Local planning authorities need to be aware of the decision in the case of Avon Estates v Ceredigion County Council.

An application was made under section 191(a) of the Town and Country Planning Act for a certificate of lawfulness relating to the use of 42 bungalows as individual dwelling houses.

A series of permissions granted between 1964 and 1972 authorised the construction and use of the bungalows as holiday accommodation, and required the use to cease and the buildings to be demolished by specified dates.

No action to enforce the cessation of the use and restoration of the land was taken by the local planning authority.

The local planning authority also failed to make a decision on the application for the certificate, and the applicant appealed. An inspector found that while there had been no enforcement action in relation to the condition requiring the removal of the bungalows, the condition which restricted the use of the bungalows to a seasonal holiday use continued to apply while the bungalows were still on the land.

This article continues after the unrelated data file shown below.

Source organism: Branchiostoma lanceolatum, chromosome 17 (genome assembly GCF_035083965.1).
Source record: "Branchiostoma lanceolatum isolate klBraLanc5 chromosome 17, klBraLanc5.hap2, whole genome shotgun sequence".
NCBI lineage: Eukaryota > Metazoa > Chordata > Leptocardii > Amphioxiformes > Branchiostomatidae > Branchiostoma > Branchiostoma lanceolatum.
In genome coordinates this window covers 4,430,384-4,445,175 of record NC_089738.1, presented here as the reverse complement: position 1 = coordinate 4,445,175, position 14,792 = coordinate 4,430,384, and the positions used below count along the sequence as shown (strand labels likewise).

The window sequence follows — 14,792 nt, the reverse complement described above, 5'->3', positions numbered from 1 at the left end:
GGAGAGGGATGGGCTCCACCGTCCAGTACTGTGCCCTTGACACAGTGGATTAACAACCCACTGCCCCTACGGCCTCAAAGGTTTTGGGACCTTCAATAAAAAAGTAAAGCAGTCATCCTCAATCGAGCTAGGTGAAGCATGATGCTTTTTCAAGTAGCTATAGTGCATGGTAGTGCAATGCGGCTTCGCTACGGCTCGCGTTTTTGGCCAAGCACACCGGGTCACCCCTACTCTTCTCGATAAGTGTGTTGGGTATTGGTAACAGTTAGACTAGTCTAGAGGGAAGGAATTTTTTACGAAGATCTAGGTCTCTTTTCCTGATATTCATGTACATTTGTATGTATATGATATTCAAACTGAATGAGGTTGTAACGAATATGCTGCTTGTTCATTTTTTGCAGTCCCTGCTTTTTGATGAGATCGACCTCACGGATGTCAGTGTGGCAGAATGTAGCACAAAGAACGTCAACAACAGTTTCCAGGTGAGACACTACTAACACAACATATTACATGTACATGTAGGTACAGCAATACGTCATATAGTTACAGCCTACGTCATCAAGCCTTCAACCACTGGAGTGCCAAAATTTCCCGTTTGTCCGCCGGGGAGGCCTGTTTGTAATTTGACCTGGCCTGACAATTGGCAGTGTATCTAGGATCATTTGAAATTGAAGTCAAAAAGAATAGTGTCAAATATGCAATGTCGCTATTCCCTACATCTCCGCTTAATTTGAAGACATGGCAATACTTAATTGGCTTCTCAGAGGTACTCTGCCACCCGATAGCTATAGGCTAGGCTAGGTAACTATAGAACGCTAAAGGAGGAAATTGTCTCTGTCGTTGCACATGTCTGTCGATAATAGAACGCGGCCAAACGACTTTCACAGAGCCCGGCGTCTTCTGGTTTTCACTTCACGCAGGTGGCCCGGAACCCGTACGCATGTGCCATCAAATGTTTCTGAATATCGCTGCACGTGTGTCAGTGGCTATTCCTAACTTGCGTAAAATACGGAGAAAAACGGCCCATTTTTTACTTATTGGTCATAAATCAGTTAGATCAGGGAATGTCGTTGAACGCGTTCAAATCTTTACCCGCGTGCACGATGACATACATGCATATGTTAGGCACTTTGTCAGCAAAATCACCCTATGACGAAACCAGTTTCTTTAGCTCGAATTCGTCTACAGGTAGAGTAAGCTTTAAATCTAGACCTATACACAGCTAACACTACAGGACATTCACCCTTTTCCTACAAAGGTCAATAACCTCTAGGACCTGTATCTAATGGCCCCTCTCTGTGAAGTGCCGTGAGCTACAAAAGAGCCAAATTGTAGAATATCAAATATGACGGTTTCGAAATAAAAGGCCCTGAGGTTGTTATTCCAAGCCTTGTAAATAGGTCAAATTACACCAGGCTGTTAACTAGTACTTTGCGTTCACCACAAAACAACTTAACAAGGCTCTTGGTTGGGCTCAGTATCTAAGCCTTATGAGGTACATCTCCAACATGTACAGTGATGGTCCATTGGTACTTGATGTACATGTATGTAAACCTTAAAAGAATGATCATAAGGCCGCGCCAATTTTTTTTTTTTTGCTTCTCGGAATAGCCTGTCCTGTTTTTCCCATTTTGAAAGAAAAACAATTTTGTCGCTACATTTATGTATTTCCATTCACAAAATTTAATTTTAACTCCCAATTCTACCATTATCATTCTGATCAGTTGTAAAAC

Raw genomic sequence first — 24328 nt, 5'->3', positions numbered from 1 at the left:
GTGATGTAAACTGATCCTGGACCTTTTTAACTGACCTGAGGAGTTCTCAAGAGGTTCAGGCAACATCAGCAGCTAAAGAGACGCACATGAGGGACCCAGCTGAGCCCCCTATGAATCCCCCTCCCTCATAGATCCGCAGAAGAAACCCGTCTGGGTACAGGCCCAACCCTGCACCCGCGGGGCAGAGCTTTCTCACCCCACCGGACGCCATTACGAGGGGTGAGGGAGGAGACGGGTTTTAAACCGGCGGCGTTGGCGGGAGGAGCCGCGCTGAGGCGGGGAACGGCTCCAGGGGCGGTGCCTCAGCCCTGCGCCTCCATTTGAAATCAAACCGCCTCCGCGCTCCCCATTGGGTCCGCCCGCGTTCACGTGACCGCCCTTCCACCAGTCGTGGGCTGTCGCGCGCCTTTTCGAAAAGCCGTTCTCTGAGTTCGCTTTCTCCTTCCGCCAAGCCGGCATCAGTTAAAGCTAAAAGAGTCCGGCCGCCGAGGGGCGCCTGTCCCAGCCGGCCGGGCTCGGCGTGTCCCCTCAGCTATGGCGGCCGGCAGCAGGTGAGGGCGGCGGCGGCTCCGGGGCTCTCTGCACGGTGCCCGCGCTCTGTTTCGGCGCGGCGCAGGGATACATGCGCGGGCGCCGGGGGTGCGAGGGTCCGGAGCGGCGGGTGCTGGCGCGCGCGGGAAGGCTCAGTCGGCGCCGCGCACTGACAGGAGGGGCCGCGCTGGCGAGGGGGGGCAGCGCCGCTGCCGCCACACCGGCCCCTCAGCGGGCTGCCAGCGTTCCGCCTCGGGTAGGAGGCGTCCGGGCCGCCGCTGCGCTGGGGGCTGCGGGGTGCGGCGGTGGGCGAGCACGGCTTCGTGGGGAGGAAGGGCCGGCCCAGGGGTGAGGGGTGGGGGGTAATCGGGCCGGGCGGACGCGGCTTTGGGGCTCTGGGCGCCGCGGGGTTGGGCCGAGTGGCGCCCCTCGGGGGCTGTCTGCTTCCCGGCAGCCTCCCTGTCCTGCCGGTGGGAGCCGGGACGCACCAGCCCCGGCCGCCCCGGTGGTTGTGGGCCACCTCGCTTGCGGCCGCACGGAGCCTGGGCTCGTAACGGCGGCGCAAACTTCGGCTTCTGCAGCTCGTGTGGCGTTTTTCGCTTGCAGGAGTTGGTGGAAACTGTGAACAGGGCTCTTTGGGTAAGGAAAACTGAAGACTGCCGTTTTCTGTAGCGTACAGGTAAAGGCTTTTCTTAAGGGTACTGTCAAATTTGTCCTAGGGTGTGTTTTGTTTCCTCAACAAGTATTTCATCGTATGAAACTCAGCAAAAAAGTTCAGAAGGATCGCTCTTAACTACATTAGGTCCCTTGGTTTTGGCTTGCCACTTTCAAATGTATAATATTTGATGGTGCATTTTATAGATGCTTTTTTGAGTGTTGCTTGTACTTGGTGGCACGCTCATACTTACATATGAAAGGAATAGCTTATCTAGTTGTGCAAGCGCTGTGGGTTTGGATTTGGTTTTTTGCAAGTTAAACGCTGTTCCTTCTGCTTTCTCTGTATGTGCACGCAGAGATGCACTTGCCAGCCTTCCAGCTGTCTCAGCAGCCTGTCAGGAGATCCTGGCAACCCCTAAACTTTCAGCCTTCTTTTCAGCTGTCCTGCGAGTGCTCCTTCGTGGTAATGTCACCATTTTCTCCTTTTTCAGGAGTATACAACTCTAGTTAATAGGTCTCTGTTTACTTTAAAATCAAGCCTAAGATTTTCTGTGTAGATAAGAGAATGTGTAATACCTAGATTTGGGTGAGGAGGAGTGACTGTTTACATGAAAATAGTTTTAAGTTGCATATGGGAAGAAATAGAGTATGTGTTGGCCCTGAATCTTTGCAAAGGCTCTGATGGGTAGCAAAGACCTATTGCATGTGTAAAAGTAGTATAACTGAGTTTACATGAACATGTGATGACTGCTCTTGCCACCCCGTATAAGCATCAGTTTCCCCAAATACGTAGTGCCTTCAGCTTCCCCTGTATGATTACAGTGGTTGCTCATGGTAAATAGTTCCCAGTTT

The applicant appealed to the court for an order quashing the inspector's decision. The applicant claimed that the condition which restricted the occupation of the bungalows to seasonal holiday use was also not enforceable.

The court agreed. The seasonal use applied during the period for which the bungalows were authorised by the permissions. The court also said that if a local planning authority with adequate enforcement powers "sits on its hands" until the time limiting condition can no longer be enforced, it only has itself to blame.